Molecular epidemiology of Pneumocystis carinii f. sp. suis in Austrian pig herds

Pneumocystis spp. are a group of highly diversified opportunistic fungi which are adapted to the lungs of a large variety of mammals. High numbers of Pneumocystis carriers have been described in rats and humans, but also in preliminary studies of pigs prevalences between 51% in pigs with pneumonia and 73% in pigs without respiratory disorders were observed. In humans, Pneumocystis colonization has several potentially important clinical effects as development of acute pneumonia, transmission to other hosts, or involvement in the progression of certain lung diseases as cofactor. As different age classes of pigs may be kept together in a single facility and thus share the same microbiological environment, these animals are predisposed to polymicrobially caused diseases and in modern pig production systems respiratory disorders pose one of the main health problems. Preliminary data have shown that Pneumocystis can essentially contribute to polymicrobially caused respiratory diseases and in case of infections especially of young pigs the economic impact can be quite high, because developmental deficits early in life can hardly be compensated for.

Currently, the genomic landscape of Pneumocystis carinii f. sp. suis (referred as Pneumocystis suis in this proposal) is almost completely unknown. Whole genome sequencing of Pneumocystis suis will reveal its genome content and structure, and metabolic and other biological pathways, and provide insights into its unique characteristics compared to other Pneumocystis species. This work will contribute to a better understanding of the disease process and pathogenesis of Pneumocystis pneumonia in pigs, and potentially guide the development of new strategies for diagnosis, treatment and prevention. Studies of Pneumocystis jirovecii in humans have shown that fungal loads depend on the respective co-infections and as a matter of fact differ significantly between Pneumocystis jirovecii genotypes. Besides high-throughput sequencing we have planned to genotype Pneumocystis suis with single nucleotid polymorphism and multilocus sequence typing analyses. The examination of samples from different farms will provide an excellent opportunity to examine if different Pneumocystis suis genotypes exist and if they are associated with Pneumocystis suis organism loads, pig’s ages, clinical signs and co-infections and to study the Pneumocystis suis epidemiology in Austrian pig herds.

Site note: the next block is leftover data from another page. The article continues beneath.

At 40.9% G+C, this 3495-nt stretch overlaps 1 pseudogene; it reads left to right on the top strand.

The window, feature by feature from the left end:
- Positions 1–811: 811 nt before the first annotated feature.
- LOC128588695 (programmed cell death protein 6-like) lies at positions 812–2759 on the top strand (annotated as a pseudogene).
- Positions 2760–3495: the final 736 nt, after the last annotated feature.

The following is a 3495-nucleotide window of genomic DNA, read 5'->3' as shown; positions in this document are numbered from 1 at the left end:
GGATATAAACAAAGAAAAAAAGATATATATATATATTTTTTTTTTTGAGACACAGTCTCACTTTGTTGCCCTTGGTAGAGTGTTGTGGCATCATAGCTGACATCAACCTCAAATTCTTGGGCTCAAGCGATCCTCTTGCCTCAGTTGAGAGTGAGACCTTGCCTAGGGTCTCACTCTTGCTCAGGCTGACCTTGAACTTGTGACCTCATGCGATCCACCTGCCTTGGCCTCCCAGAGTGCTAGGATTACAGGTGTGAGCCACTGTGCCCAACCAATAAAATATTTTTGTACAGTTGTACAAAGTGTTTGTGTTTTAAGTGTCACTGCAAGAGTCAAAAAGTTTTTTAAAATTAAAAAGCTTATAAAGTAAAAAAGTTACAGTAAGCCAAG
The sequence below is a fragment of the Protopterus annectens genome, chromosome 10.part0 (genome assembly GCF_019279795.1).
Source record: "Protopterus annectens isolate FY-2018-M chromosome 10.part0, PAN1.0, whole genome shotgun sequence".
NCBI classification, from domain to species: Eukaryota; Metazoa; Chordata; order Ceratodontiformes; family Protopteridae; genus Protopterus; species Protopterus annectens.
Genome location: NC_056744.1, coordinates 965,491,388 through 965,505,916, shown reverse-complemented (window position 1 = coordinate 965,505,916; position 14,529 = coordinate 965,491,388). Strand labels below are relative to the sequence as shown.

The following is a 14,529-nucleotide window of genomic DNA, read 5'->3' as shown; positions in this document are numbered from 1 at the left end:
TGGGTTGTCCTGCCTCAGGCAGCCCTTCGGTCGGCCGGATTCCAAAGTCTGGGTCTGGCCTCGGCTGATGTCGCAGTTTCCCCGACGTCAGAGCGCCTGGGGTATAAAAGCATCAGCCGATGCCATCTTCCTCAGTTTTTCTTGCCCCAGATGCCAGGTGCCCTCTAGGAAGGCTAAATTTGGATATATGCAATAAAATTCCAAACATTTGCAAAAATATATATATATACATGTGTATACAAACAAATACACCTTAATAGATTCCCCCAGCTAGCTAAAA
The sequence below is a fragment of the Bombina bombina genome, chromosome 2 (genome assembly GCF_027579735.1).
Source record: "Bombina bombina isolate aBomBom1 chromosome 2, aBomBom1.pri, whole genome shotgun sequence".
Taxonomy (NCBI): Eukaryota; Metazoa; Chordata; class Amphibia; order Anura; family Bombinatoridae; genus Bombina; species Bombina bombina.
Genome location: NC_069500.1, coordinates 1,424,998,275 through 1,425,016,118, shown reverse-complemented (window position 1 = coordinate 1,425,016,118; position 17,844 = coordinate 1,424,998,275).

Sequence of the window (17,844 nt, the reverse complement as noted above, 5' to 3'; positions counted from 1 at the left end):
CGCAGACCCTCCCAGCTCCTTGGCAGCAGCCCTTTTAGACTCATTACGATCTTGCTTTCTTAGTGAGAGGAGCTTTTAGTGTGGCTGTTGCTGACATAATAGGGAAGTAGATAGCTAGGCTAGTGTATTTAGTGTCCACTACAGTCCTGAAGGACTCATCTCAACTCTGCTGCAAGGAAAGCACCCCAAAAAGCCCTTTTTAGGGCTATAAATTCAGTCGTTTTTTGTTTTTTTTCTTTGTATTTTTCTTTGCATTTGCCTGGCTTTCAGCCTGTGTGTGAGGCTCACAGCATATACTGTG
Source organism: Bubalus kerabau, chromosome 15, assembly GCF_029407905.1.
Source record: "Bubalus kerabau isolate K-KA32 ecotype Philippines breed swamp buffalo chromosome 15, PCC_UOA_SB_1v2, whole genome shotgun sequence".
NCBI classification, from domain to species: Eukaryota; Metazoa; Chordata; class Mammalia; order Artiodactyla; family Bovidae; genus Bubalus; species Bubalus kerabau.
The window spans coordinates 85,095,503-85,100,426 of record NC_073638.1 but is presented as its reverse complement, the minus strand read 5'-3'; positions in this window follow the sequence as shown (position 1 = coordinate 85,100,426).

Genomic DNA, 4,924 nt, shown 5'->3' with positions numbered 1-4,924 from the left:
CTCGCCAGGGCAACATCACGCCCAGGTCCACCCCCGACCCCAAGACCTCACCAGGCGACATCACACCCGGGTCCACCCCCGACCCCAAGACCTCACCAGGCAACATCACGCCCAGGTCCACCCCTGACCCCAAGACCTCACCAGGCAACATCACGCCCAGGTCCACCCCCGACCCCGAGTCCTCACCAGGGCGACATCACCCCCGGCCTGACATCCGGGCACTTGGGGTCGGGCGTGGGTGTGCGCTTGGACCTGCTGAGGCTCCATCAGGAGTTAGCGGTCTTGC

Project staff:
Univ.-Prof. Dr. Herbert Weissenböck 1
Dr. Christiane Weissenbacher-Lang 2

Cooperation partners:
Univ.-Prof. Dr. Wolfgang Sipos, University Clinic for Swine, University of Veterinary Medicine Vienna 3
Prof. Dr. Liang Ma, Critical Care Medicine Department, NIH Clinical Center, Bethesda, Maryland, USA 4
Dr. Ousmane Cissé, Critical Care Medicine Department, NIH Clinical Center, Bethesda, Maryland, USA 4

Project period: 09/2018 – 08/2021

Funding:
FWF - Austrian Science Fund 5

 

Neuroprotection after cardiac arrest

Using animal models (pig and rat) the effects of mild hypothermia on neuropathological changes after cardiac arrest and reperfusion are investigated. The optimal time point and the best method for induction of hypothermia should be determined.

Involved scientists:
Dr. Sandra Högler 6
Univ.-Prof. Dr. Peter Schmidt, Dipl.ECVP 7
Dr. Barbara Rebel-Bauder 8
Petra Kodajova 9

Cooperation partners:
Prof. Sterz, Dr. Wolfgang Weihs, Department für Notfallmedizin, Med.Uni.Vienna 10
Prof. Sipos, Klinik für Schweine, Vet.Med.Uni.Vienna 3
Catharina Duvigneau, Institut für Biochemie, Vetmeduni Vienna 11

Funding: